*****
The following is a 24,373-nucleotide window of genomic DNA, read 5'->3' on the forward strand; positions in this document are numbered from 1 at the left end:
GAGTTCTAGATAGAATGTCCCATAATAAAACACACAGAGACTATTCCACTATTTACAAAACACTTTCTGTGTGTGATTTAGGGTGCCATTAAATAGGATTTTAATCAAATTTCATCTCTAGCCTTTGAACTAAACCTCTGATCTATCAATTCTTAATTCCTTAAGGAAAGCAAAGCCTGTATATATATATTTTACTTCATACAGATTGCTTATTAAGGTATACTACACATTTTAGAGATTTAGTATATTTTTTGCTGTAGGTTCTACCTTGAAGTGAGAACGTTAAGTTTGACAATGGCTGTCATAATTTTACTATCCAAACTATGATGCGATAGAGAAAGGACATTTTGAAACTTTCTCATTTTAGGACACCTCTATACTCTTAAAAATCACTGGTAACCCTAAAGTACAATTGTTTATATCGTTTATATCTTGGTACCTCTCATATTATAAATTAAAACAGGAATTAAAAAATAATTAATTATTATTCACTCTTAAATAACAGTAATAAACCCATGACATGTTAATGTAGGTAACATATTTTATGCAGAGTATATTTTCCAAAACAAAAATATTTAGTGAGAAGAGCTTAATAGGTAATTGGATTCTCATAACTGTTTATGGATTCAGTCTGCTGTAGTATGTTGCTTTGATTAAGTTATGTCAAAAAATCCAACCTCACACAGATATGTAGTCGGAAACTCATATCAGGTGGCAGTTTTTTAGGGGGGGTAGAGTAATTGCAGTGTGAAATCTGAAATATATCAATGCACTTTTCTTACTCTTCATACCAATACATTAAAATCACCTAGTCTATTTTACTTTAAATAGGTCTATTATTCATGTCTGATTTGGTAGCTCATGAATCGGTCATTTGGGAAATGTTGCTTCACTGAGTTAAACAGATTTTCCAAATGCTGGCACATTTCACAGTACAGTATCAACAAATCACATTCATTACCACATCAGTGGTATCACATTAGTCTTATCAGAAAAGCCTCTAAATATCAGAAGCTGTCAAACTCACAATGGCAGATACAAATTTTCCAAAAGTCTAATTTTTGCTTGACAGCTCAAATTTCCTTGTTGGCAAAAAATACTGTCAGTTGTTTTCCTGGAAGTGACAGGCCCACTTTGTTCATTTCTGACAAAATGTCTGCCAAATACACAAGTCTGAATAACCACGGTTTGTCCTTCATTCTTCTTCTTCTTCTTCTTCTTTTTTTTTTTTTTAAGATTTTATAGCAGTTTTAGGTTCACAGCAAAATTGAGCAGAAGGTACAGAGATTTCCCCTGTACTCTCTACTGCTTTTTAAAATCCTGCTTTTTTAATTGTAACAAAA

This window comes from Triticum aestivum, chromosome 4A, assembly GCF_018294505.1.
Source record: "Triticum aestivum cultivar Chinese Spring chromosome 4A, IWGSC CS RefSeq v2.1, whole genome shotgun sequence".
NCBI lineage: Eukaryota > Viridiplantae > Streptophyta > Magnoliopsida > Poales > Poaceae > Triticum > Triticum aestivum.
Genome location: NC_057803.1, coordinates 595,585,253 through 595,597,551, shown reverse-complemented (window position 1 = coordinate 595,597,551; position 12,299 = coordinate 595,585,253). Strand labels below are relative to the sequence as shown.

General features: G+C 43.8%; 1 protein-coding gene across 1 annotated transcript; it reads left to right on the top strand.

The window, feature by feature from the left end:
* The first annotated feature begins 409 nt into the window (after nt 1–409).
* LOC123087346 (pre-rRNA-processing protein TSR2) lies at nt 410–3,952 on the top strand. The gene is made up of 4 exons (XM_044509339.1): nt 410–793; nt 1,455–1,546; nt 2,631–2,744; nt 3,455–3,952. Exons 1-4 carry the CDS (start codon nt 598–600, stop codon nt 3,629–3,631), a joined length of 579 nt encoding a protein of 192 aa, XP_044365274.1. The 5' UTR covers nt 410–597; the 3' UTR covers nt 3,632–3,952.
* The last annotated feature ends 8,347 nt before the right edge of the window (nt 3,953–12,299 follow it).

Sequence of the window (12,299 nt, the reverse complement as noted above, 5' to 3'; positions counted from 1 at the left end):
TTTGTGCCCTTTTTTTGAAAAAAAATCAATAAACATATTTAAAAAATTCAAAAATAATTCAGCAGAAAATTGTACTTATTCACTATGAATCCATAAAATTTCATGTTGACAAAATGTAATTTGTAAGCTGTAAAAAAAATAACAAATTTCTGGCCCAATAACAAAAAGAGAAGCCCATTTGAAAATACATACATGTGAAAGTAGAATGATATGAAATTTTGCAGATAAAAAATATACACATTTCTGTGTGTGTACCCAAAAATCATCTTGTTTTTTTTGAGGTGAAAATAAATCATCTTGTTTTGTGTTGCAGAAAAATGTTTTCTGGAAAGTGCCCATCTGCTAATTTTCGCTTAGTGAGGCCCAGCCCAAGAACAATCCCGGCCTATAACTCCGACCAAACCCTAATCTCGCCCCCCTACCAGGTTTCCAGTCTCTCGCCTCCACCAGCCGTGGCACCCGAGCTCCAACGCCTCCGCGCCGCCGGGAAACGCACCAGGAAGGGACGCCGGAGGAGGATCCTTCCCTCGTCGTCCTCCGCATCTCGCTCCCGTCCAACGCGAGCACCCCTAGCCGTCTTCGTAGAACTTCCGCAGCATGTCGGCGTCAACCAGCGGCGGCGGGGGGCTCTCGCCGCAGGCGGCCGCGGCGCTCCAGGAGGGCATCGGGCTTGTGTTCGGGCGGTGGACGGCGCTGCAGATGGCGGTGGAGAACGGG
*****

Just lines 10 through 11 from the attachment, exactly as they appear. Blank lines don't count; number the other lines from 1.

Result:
* LOC123087346 (pre-rRNA-processing protein TSR2) lies at nt 410–3,952 on the top strand. The gene is made up of 4 exons (XM_044509339.1): nt 410–793; nt 1,455–1,546; nt 2,631–2,744; nt 3,455–3,952. Exons 1-4 carry the CDS (start codon nt 598–600, stop codon nt 3,629–3,631), a joined length of 579 nt encoding a protein of 192 aa, XP_044365274.1. The 5' UTR covers nt 410–597; the 3' UTR covers nt 3,632–3,952.
* The last annotated feature ends 8,347 nt before the right edge of the window (nt 3,953–12,299 follow it).